17-18 March 2018
St Catharine’s College, University of Cambridge
Edward Wickham, Tom Hamilton, Alex Robinson
Peter Bennett (Case Western Reserve), Marie-Alexis Colin (Brussels), Tom Hamilton (Cambridge), Kat Hill (Birkbeck), Melinda Latour (Tufts), David van der Linden (Groningen), Margaret McGowan (Sussex), Emilie Murphy (York), David Potter (Kent), Alex Robinson (Cambridge), John Romey (Case Western Reserve), Daniel Trocmé Latter (Cambridge),
and featuring a lecture-recital by Edward Wickham (Cambridge) and the Choir of St Catharine’s College, Cambridge on Claude Le Jeune’s Dodecacorde (1598).
Music was a crucial battleground during the age of the Wars of Religion. In spite of this, historians and musicologists have rarely combined their approaches to try and understand the full significance that music had in the civil wars. Historians, for example, have primarily studied how music shaped confessional identities, such as when Protestants sang the Psalms together in worship or on the battlefield to express their solidarity and take comfort in their faith (despite the threat of persecution). Musicologists, on the other hand, have tended to concentrate on the most important composers from this time (such as Eustache Du Caurroy or Pierre Guédron), the genres in which they wrote (like ballets or airs de cour), or certain issues arising from the performance of this repertoire.
This conference brings together historians and musicologists with the aim of overcoming the boundaries that still remain between these scholarly disciplines. It focuses on the various contexts within which music was used and considers its impact in the Wars of Religion. Who sang music and for what aims? What was the relationship (if any) between the performance of music in elite circles versus the use of this art form among the wider public? Did music solidify or traverse confessional divisions? Lastly, how far can modern performers recreate the soundscapes of the sixteenth and seventeenth centuries?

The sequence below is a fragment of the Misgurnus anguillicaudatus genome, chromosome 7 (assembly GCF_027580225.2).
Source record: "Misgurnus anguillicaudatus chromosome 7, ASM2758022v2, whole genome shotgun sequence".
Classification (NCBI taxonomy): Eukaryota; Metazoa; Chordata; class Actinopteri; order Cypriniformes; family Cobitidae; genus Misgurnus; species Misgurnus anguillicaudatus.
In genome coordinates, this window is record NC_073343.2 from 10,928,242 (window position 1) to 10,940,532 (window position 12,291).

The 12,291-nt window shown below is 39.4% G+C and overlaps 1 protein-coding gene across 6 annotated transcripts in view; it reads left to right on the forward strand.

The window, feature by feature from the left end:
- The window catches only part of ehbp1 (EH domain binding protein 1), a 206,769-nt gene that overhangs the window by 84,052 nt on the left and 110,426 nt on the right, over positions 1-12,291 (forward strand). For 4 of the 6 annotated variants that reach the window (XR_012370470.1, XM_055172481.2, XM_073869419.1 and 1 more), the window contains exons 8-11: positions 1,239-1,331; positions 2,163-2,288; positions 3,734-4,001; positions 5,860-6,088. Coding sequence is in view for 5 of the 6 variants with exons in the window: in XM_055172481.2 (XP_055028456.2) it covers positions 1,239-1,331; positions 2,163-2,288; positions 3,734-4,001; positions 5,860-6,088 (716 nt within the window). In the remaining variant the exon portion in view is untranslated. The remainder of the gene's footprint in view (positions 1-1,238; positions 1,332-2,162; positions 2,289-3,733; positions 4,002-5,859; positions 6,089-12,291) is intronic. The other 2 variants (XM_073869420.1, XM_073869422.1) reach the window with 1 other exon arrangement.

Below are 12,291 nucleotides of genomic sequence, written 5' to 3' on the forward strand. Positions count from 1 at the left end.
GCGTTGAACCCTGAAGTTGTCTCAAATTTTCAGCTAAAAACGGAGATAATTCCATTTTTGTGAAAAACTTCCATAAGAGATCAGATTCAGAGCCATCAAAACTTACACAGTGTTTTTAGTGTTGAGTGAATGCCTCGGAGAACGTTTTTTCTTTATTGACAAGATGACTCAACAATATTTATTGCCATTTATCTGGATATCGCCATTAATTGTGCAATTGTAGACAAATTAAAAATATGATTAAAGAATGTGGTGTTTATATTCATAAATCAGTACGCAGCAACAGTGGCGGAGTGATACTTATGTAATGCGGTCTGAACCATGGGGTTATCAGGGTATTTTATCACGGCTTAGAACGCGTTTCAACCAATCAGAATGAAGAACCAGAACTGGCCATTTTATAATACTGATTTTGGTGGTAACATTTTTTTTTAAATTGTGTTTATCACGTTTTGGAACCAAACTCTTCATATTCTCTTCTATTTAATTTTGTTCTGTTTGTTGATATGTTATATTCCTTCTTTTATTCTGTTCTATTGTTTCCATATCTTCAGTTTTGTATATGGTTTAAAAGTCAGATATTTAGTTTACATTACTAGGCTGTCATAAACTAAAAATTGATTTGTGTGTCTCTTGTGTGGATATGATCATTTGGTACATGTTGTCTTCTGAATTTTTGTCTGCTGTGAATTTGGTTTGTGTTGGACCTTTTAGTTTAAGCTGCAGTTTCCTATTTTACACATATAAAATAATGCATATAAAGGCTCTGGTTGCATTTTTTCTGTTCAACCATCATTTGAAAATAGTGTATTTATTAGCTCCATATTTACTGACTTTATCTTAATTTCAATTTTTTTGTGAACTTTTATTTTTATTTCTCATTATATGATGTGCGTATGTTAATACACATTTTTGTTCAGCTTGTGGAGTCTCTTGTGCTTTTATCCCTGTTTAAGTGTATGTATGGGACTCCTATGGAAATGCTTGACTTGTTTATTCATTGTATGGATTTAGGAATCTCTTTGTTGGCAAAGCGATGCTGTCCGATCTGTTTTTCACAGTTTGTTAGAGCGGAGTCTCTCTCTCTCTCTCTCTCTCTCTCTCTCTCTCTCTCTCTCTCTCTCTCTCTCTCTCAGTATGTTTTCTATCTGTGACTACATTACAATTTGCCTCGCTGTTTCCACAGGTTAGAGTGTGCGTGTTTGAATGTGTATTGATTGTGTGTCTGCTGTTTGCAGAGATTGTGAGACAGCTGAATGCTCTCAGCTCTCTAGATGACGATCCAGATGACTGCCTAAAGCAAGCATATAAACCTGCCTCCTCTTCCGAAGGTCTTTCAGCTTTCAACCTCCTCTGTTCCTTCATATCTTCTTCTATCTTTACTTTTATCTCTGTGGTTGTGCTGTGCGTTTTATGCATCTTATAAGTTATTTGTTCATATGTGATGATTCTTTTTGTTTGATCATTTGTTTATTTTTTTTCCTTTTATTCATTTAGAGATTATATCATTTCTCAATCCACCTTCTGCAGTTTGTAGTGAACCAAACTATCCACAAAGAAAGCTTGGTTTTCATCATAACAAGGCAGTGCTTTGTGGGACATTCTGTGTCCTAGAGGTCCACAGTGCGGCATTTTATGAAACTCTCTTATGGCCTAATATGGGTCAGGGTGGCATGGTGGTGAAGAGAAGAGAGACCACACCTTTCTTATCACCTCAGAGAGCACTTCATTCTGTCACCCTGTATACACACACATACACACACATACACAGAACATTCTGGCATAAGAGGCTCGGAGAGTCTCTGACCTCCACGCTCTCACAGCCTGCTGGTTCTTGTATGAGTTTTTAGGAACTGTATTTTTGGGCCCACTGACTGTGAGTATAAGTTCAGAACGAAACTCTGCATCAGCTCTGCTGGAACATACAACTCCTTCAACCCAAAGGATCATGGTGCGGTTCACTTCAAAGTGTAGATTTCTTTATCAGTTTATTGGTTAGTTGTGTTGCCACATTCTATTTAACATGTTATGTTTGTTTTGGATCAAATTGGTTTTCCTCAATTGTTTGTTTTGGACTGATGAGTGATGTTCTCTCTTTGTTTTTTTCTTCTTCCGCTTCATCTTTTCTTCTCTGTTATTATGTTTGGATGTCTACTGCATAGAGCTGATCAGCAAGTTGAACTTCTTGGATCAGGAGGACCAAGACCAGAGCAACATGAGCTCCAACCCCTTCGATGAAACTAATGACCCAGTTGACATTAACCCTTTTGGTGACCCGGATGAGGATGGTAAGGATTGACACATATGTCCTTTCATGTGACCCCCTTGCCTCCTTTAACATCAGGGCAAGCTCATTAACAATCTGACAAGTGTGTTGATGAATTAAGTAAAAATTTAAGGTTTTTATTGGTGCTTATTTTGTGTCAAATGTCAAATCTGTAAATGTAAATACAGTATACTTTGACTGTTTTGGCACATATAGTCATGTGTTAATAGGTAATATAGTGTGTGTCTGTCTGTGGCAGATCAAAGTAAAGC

Treating the age of the Wars of Religion across a whole century (1550-1650) and using France as a focal point for making wider comparisons, this conference will comprise twelve papers given by speakers from the UK, continental Europe and the USA. These papers will explore the role of music across all sectors of society, from the royal courts to the city streets, as well as from both Protestant and Catholic perspectives; in addition, they will demonstrate how people from both sides of the confessional divide engaged with a common musical tradition. The Psalms, in particular, could be sung to express a desire for peace as well as continued religious war.
Alongside the twelve papers, the conference will include a public lecture-recital of Claude Le Jeune’s Dodecacorde (1598) given by Edward Wickham and the choir of St Catharine’s College, Cambridge. Le Jeune’s career and compositions perfectly encapsulate the themes of this conference. As a protestant sympathiser during the early phase of the civil wars, he was also associated with the Catholic Académie de musique et de poésie at the royal court in the 1570s, and he later served as a musician in the household of Henri IV (1589-1610). Le Jeune moved between Protestant and Catholic circles, travelled across France, and mixed with the highest levels of courtly society; in addition, he composed major (and still oft-neglected) pieces that combine confessional solidarity with a desire for peace after decades of bloody civil war.
For more information on this event, and to book tickets, see https://www.eventbrite.co.uk/e/conference-musical-culture-in-the-wars-of-religion-tickets-38480325690